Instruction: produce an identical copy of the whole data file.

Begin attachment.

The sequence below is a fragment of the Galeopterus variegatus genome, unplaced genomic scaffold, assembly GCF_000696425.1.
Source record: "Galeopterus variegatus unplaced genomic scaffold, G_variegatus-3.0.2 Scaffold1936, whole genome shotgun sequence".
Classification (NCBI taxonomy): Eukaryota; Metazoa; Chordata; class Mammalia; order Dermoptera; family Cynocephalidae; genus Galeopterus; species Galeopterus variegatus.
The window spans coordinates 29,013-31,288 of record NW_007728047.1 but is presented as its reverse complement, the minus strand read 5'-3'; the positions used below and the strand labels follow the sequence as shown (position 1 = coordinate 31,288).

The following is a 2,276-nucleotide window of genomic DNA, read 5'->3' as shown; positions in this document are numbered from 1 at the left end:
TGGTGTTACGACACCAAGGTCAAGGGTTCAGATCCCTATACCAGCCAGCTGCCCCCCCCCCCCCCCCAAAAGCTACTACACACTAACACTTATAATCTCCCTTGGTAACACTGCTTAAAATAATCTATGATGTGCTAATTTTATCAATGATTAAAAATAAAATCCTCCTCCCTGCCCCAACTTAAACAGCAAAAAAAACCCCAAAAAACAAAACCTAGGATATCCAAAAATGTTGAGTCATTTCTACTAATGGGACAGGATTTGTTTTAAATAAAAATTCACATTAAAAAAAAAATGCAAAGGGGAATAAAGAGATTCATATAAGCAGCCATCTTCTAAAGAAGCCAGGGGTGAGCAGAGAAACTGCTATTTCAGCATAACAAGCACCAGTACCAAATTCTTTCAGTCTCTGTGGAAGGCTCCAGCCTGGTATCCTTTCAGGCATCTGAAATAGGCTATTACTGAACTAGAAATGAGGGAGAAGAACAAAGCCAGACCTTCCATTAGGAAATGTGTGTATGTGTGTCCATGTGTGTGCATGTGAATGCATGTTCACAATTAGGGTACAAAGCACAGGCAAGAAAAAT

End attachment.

The sequence below is a fragment of the Galeopterus variegatus genome, unplaced genomic scaffold, assembly GCF_000696425.1.
Source record: "Galeopterus variegatus unplaced genomic scaffold, G_variegatus-3.0.2 Scaffold1936, whole genome shotgun sequence".
Classification (NCBI taxonomy): Eukaryota; Metazoa; Chordata; class Mammalia; order Dermoptera; family Cynocephalidae; genus Galeopterus; species Galeopterus variegatus.
The window spans coordinates 29,013-31,288 of record NW_007728047.1 but is presented as its reverse complement, the minus strand read 5'-3'; the positions used below and the strand labels follow the sequence as shown (position 1 = coordinate 31,288).

The following is a 2,276-nucleotide window of genomic DNA, read 5'->3' as shown; positions in this document are numbered from 1 at the left end:
TGGTGTTACGACACCAAGGTCAAGGGTTCAGATCCCTATACCAGCCAGCTGCCCCCCCCCCCCCCCCAAAAGCTACTACACACTAACACTTATAATCTCCCTTGGTAACACTGCTTAAAATAATCTATGATGTGCTAATTTTATCAATGATTAAAAATAAAATCCTCCTCCCTGCCCCAACTTAAACAGCAAAAAAAACCCCAAAAAACAAAACCTAGGATATCCAAAAATGTTGAGTCATTTCTACTAATGGGACAGGATTTGTTTTAAATAAAAATTCACATTAAAAAAAAAATGCAAAGGGGAATAAAGAGATTCATATAAGCAGCCATCTTCTAAAGAAGCCAGGGGTGAGCAGAGAAACTGCTATTTCAGCATAACAAGCACCAGTACCAAATTCTTTCAGTCTCTGTGGAAGGCTCCAGCCTGGTATCCTTTCAGGCATCTGAAATAGGCTATTACTGAACTAGAAATGAGGGAGAAGAACAAAGCCAGACCTTCCATTAGGAAATGTGTGTATGTGTGTCCATGTGTGTGCATGTGAATGCATGTTCACAATTAGGGTACAAAGCACAGGCAAGAAAAAT